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April 10, 2016 at 3:38 AM , , ,

“…This shall be the law of the metzora, on the day of his purification; he shall be brought to the kohen…” – Vayikra 14:2

זֹאת תִּהְיֶה תּוֹרַת הַמְּצֹרָע בְּיוֹם טָהֳרָתוֹ וְהוּבָא אֶל הַכֹּהֵן – ויקרא יד, ב

 A metzora, a person afflicted with tzora’as, must remain outside the encampment of the Jewish people until his tzora’as has healed. The metzora’s isolation from the Jewish camp reflects his sorry spiritual state. He is a gossiper, who brings strife and conflict between people (see Rashi on Vayikra 13:46); he is thus the polar opposite of holiness, which is characterized by unity and harmony. His distance from the Jewish camp is the natural outcome of his detachment and distance from anything holy.This explains why the Torah says that for the metzora’s purification, “he shall be brought to the kohen.” This verse is difficult to understand on a literal level, inasmuch as the impure metzora may not enter the camp to come or be brought to the kohen, and instead the kohen must go out to him (as the following verse indeed states, “the kohen shall go outside the camp.”)


With these words, however, the Torah hints to the metzora’s spiritual purification. The metzora is so removed from holiness that it’s possible that he has no conscious desire to live a holy Jewish lifestyle. In fact, he may want to do just the opposite. Nevertheless, the Torah foretells and guarantees that “he shall be brought to the kohen”—whether he wills so or not, for even a person as distant as a metzora will ultimately do Teshuva, and return to G-d and His ways, (as explained in Tanya, Chapter 39.) Before the coming of Moshiach, G-d will arouse a spirit of Teshuva in the heart of every single Jew, bringing him to the kohen for purification, as it were, even if he has not yet sought out this purification on his own.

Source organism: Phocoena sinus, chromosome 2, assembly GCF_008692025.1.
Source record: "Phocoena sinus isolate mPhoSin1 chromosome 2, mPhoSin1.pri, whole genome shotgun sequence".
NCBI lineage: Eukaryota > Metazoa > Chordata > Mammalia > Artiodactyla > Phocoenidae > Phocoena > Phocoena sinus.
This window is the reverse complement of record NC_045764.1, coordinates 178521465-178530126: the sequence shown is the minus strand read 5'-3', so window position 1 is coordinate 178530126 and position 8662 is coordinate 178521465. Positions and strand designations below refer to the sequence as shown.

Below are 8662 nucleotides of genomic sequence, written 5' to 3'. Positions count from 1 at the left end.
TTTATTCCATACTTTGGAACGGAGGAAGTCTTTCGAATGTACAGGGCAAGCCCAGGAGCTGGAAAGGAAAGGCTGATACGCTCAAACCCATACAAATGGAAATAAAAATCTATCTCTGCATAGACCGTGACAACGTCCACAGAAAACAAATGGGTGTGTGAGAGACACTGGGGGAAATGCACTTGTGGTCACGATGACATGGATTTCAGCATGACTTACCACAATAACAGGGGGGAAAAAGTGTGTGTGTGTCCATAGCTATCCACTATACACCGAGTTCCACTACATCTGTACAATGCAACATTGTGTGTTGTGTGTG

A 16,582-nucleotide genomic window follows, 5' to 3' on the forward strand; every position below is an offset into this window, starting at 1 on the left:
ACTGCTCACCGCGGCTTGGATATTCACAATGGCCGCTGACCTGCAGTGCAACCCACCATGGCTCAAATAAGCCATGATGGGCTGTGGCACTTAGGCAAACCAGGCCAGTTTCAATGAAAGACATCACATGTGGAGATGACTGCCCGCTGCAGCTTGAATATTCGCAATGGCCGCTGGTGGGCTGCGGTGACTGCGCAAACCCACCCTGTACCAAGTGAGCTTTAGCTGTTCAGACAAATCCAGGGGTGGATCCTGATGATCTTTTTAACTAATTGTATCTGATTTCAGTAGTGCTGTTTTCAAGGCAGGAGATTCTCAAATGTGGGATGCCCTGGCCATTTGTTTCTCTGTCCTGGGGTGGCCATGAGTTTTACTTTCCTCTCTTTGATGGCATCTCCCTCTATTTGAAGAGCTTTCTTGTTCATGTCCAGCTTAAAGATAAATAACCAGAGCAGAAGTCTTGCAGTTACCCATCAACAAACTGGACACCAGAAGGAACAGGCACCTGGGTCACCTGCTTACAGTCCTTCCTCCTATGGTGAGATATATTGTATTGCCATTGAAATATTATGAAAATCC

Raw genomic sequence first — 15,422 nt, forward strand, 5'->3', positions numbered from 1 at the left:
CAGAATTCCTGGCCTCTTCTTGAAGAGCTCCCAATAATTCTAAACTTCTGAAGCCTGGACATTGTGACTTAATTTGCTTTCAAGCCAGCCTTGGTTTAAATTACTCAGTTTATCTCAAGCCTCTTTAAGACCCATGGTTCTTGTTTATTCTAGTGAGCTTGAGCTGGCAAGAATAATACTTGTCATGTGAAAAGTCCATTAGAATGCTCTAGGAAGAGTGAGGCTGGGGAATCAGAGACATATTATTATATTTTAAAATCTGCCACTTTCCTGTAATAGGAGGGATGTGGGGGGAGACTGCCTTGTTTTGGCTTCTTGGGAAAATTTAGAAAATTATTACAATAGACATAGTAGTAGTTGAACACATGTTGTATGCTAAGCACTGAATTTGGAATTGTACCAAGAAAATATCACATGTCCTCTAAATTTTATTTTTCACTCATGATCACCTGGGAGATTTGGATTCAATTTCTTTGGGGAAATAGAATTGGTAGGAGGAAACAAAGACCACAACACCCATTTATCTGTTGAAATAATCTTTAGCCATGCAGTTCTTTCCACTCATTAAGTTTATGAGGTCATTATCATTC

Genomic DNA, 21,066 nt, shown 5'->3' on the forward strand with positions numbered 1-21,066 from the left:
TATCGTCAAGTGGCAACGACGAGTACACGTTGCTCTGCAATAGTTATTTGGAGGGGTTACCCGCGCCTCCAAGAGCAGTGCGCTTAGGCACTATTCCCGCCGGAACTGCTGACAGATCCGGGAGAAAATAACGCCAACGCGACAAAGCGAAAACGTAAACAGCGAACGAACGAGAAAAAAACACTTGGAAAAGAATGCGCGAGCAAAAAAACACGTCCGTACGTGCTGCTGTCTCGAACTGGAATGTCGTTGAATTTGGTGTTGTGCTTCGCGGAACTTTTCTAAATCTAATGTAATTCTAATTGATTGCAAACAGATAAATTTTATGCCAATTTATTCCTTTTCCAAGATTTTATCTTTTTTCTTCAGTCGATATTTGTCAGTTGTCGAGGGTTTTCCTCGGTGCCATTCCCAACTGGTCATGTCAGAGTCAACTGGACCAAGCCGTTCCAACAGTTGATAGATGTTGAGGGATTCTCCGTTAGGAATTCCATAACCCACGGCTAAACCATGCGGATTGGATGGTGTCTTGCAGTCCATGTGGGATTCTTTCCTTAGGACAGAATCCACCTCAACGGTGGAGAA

—Likutei Sichos vol. 7. pp. 100-102

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